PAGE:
Speaking of books, I need to get back to organizing my bookshelf, which kept me busy yesterday. That's a peaceful, enjoyable way to make use of a rainy day.

Thursday, March 29, 2007

Second Commandment??

Last Sunday in church was the "examination" of the students that will be confirmed next Sunday. The pastor led the students to recite most of Luther's Small Catechism up in front of the congregation. I followed along in the Catechism printed in the hymnal. Having not grown up Lutheran, I, of course, never learned the Catechism. When I joined this church I had to complete a workbook called "That I May Know Him", but it was not the Catechism, and I was questioned by the deacons over what I knew and believed.

Anyway, when the students recited the Ten Commandments as written in the Catechism, I once again had a question about something and I need to do some research on it. When I learned the Commandments as a child, the second one was "Thou shall not make unto thee any graven image." Luther's Catechism seems to skip that commandment altogether, and splits the tenth commandment.....coveting.....into two commandments. Was that a liberty Luther himself took, or had he learned it that way when he grew up in the Catholic Church? Either way, what is the reason for doing that? Was it so people wouldn't question the statuary used in churches? Like I said, I need to do some checking on that to satisfy my own curiosity.

This week started out unseasonably warm, but is now back to regular early spring chilliness. The kids dug out their shorts to wear to school and I took the flannel sheets off the beds. Now I wish they were back on.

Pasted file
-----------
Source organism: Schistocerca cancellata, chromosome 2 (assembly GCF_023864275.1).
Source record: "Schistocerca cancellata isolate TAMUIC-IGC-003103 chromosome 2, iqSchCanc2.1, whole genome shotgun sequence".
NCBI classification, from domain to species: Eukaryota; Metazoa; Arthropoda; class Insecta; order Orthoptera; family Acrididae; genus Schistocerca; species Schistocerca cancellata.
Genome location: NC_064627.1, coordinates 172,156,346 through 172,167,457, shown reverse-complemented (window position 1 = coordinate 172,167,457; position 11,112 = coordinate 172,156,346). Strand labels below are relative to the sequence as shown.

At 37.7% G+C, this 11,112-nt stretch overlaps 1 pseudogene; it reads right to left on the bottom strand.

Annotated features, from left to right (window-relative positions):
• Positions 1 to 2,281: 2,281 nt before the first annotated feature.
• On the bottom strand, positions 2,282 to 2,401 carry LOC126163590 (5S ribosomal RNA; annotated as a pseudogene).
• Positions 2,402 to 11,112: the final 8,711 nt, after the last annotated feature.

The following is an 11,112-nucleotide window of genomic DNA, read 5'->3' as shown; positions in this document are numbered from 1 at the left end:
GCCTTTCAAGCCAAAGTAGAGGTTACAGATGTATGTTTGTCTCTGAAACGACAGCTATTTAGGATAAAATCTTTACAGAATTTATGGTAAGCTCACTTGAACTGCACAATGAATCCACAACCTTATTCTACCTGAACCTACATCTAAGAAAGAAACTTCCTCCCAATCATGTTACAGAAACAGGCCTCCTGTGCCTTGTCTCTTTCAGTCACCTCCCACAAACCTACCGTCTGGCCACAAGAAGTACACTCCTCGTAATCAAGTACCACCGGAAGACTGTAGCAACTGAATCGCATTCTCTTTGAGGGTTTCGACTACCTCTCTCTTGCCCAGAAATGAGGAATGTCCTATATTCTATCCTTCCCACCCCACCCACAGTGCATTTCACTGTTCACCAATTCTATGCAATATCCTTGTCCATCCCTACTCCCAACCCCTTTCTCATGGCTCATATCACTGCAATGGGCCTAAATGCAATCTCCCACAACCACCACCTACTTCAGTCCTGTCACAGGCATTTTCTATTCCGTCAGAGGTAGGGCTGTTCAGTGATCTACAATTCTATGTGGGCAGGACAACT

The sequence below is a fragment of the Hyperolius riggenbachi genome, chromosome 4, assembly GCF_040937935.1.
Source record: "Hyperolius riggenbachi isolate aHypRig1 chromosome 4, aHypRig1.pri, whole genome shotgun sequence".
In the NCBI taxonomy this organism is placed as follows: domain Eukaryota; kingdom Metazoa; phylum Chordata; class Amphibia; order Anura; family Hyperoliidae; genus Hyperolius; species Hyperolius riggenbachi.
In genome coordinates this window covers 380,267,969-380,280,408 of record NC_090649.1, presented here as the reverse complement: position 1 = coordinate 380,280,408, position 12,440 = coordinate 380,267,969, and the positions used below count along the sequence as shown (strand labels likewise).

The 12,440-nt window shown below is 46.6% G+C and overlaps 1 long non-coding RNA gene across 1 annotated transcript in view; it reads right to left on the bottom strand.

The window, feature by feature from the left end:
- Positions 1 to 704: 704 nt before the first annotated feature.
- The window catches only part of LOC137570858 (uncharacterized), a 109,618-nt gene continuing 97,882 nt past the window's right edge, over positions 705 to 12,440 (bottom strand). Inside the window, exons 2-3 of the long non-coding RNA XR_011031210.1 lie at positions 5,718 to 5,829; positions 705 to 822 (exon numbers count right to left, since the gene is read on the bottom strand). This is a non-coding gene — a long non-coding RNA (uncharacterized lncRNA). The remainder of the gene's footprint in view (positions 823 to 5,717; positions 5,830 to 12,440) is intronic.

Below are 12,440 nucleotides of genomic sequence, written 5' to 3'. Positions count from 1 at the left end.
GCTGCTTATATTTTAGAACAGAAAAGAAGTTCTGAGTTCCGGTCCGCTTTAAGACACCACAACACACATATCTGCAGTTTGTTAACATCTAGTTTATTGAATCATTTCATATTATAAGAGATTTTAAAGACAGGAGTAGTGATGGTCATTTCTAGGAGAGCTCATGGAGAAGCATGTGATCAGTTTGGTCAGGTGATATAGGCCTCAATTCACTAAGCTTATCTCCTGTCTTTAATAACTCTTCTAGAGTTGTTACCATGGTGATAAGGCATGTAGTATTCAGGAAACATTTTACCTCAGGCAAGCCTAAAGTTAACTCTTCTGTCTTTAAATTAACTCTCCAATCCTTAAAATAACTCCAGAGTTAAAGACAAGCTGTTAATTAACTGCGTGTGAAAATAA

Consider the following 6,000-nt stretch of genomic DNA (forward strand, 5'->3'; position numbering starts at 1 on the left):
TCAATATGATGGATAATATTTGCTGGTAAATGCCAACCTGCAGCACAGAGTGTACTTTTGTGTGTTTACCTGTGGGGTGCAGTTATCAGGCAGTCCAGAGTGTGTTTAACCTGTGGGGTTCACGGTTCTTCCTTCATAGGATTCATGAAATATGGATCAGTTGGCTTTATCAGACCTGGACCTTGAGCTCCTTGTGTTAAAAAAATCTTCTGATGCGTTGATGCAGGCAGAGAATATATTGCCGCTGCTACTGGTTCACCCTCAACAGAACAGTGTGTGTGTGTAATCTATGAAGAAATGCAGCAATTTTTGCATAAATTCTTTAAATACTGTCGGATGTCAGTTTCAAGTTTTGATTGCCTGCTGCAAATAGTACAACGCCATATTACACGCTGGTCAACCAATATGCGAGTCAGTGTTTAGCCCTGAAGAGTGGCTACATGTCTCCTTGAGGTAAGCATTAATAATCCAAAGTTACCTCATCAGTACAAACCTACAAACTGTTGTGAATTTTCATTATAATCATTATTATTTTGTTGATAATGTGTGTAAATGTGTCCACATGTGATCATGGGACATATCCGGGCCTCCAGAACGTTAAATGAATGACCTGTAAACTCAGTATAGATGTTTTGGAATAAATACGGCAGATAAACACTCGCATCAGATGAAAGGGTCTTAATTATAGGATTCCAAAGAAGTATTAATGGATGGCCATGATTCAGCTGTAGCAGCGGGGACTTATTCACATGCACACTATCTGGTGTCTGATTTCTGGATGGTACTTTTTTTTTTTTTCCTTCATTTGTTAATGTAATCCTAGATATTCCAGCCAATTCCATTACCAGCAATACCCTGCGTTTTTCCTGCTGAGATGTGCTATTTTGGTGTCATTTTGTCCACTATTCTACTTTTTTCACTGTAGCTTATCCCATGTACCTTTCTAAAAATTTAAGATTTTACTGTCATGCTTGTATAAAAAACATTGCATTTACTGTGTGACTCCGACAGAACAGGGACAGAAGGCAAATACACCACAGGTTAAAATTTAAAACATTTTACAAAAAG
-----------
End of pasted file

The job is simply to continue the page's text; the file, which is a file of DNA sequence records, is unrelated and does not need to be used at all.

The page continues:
My brother did respond to my email. There's no way he will ever see anything lacking in homeschooling, even the socialization aspect. Whatever, they're his kids.....he can do what he feels is best. He's worried that the gays are going to force their agendas in the public schools in order to recruit new members. Ok, whatever.....I don't know if things are quite that bad.

Well, I need to run to a school event. Dirty dishes and dust will have to wait.

Did you know: "5 out of 4 people have trouble with fractions...." !

Monday, March 26, 2007

Trying To Keep Up

Another Monday......I started the day with good intentions to get many things done. After morning calf and barn chores, my progress stalled as I sat down to prepare three confirmation cards and a sympathy card for sending. Tears came as I signed the sympathy card to be sent to a local couple whose 15-year-old granddaughter had succombed after a long, courageous battle with cancer. Her photo was in yesterday's newspaper-----a beautiful girl with a happy smile on her face. Seeing her reminded me of my own children and how heart-rending it would be to lose one.

My next task was vacuuming ladybugs. Several east windows in our house are crawling with scores of the annoying little creatures. Yesterday's very warm weather seems to have coaxed them out of all the crannies they dwell in around the windows. They are actually some sort of asian soybean beetle which has taken up residence in Iowa the last few years. Probably they were imported somehow in foreign grain. Its a good thing they are basically benign-----they don't bite or sting, they just are numerous and they do produce a yucky smell if you squash them. So I avoid doing that. Once, I accidently chewed one along with some popcorn-----they taste just as bad as they smell!